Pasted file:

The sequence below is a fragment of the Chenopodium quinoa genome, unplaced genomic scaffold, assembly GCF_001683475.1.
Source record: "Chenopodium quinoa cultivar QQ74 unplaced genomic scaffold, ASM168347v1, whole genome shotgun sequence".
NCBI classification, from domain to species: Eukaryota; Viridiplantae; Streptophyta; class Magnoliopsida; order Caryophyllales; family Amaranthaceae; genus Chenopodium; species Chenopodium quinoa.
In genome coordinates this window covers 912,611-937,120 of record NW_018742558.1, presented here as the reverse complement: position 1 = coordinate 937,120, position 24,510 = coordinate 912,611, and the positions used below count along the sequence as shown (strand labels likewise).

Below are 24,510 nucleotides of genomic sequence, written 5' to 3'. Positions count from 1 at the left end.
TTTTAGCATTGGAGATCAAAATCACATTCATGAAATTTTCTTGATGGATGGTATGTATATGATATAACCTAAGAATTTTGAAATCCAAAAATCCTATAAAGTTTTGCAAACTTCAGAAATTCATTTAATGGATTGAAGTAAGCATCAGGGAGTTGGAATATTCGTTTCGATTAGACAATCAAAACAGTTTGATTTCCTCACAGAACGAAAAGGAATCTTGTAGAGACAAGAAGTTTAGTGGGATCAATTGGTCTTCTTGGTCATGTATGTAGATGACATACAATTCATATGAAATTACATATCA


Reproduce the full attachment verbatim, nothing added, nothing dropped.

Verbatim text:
The sequence below is a fragment of the Chenopodium quinoa genome, unplaced genomic scaffold, assembly GCF_001683475.1.
Source record: "Chenopodium quinoa cultivar QQ74 unplaced genomic scaffold, ASM168347v1, whole genome shotgun sequence".
NCBI classification, from domain to species: Eukaryota; Viridiplantae; Streptophyta; class Magnoliopsida; order Caryophyllales; family Amaranthaceae; genus Chenopodium; species Chenopodium quinoa.
In genome coordinates this window covers 912,611-937,120 of record NW_018742558.1, presented here as the reverse complement: position 1 = coordinate 937,120, position 24,510 = coordinate 912,611, and the positions used below count along the sequence as shown (strand labels likewise).

Below are 24,510 nucleotides of genomic sequence, written 5' to 3'. Positions count from 1 at the left end.
TTTTAGCATTGGAGATCAAAATCACATTCATGAAATTTTCTTGATGGATGGTATGTATATGATATAACCTAAGAATTTTGAAATCCAAAAATCCTATAAAGTTTTGCAAACTTCAGAAATTCATTTAATGGATTGAAGTAAGCATCAGGGAGTTGGAATATTCGTTTCGATTAGACAATCAAAACAGTTTGATTTCCTCACAGAACGAAAAGGAATCTTGTAGAGACAAGAAGTTTAGTGGGATCAATTGGTCTTCTTGGTCATGTATGTAGATGACATACAATTCATATGAAATTACATATCA